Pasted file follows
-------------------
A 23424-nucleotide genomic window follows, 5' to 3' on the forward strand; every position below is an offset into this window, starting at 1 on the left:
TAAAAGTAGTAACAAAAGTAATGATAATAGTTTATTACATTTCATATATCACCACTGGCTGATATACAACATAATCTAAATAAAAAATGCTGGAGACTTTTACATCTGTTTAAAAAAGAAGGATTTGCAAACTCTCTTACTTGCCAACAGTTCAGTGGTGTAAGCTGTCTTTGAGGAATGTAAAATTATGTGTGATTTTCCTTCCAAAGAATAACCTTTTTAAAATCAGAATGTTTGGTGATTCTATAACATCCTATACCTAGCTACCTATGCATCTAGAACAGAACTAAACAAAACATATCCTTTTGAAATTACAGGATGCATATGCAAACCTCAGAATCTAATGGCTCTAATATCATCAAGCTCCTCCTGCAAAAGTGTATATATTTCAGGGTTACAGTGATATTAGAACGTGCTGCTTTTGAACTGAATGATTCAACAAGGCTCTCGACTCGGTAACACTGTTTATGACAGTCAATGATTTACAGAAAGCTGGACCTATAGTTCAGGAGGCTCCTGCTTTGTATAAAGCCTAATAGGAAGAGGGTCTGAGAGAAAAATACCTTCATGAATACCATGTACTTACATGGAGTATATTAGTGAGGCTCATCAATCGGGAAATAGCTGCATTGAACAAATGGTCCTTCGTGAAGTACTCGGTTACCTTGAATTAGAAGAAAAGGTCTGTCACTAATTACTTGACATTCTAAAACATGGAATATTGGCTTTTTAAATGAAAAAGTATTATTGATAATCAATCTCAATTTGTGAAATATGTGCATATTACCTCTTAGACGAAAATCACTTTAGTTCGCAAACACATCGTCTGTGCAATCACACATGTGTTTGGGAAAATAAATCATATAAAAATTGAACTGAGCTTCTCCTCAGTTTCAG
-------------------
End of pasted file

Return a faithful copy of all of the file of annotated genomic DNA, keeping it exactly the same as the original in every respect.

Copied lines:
A 23424-nucleotide genomic window follows, 5' to 3' on the forward strand; every position below is an offset into this window, starting at 1 on the left:
TAAAAGTAGTAACAAAAGTAATGATAATAGTTTATTACATTTCATATATCACCACTGGCTGATATACAACATAATCTAAATAAAAAATGCTGGAGACTTTTACATCTGTTTAAAAAAGAAGGATTTGCAAACTCTCTTACTTGCCAACAGTTCAGTGGTGTAAGCTGTCTTTGAGGAATGTAAAATTATGTGTGATTTTCCTTCCAAAGAATAACCTTTTTAAAATCAGAATGTTTGGTGATTCTATAACATCCTATACCTAGCTACCTATGCATCTAGAACAGAACTAAACAAAACATATCCTTTTGAAATTACAGGATGCATATGCAAACCTCAGAATCTAATGGCTCTAATATCATCAAGCTCCTCCTGCAAAAGTGTATATATTTCAGGGTTACAGTGATATTAGAACGTGCTGCTTTTGAACTGAATGATTCAACAAGGCTCTCGACTCGGTAACACTGTTTATGACAGTCAATGATTTACAGAAAGCTGGACCTATAGTTCAGGAGGCTCCTGCTTTGTATAAAGCCTAATAGGAAGAGGGTCTGAGAGAAAAATACCTTCATGAATACCATGTACTTACATGGAGTATATTAGTGAGGCTCATCAATCGGGAAATAGCTGCATTGAACAAATGGTCCTTCGTGAAGTACTCGGTTACCTTGAATTAGAAGAAAAGGTCTGTCACTAATTACTTGACATTCTAAAACATGGAATATTGGCTTTTTAAATGAAAAAGTATTATTGATAATCAATCTCAATTTGTGAAATATGTGCATATTACCTCTTAGACGAAAATCACTTTAGTTCGCAAACACATCGTCTGTGCAATCACACATGTGTTTGGGAAAATAAATCATATAAAAATTGAACTGAGCTTCTCCTCAGTTTCAG